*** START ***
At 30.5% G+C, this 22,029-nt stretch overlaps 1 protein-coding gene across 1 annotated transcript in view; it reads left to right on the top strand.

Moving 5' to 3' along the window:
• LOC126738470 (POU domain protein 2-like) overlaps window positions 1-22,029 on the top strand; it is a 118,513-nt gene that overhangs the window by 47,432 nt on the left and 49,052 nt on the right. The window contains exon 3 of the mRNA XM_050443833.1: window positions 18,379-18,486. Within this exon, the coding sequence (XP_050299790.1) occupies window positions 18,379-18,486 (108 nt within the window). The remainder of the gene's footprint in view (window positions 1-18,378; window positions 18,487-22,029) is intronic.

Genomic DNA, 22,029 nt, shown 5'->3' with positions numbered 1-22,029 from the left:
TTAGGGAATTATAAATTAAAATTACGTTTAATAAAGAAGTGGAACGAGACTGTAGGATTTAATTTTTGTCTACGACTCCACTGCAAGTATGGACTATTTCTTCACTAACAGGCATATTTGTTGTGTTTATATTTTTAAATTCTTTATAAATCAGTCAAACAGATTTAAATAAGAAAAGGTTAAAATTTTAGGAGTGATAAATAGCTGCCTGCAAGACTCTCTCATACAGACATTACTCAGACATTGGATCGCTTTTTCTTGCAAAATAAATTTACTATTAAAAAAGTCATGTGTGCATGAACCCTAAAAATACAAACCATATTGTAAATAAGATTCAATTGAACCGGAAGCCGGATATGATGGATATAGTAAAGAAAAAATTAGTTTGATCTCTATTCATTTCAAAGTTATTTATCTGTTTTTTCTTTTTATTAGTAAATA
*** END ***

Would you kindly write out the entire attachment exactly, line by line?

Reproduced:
At 30.5% G+C, this 22,029-nt stretch overlaps 1 protein-coding gene across 1 annotated transcript in view; it reads left to right on the top strand.

Moving 5' to 3' along the window:
• LOC126738470 (POU domain protein 2-like) overlaps window positions 1-22,029 on the top strand; it is a 118,513-nt gene that overhangs the window by 47,432 nt on the left and 49,052 nt on the right. The window contains exon 3 of the mRNA XM_050443833.1: window positions 18,379-18,486. Within this exon, the coding sequence (XP_050299790.1) occupies window positions 18,379-18,486 (108 nt within the window). The remainder of the gene's footprint in view (window positions 1-18,378; window positions 18,487-22,029) is intronic.

Genomic DNA, 22,029 nt, shown 5'->3' with positions numbered 1-22,029 from the left:
TTAGGGAATTATAAATTAAAATTACGTTTAATAAAGAAGTGGAACGAGACTGTAGGATTTAATTTTTGTCTACGACTCCACTGCAAGTATGGACTATTTCTTCACTAACAGGCATATTTGTTGTGTTTATATTTTTAAATTCTTTATAAATCAGTCAAACAGATTTAAATAAGAAAAGGTTAAAATTTTAGGAGTGATAAATAGCTGCCTGCAAGACTCTCTCATACAGACATTACTCAGACATTGGATCGCTTTTTCTTGCAAAATAAATTTACTATTAAAAAAGTCATGTGTGCATGAACCCTAAAAATACAAACCATATTGTAAATAAGATTCAATTGAACCGGAAGCCGGATATGATGGATATAGTAAAGAAAAAATTAGTTTGATCTCTATTCATTTCAAAGTTATTTATCTGTTTTTTCTTTTTATTAGTAAATA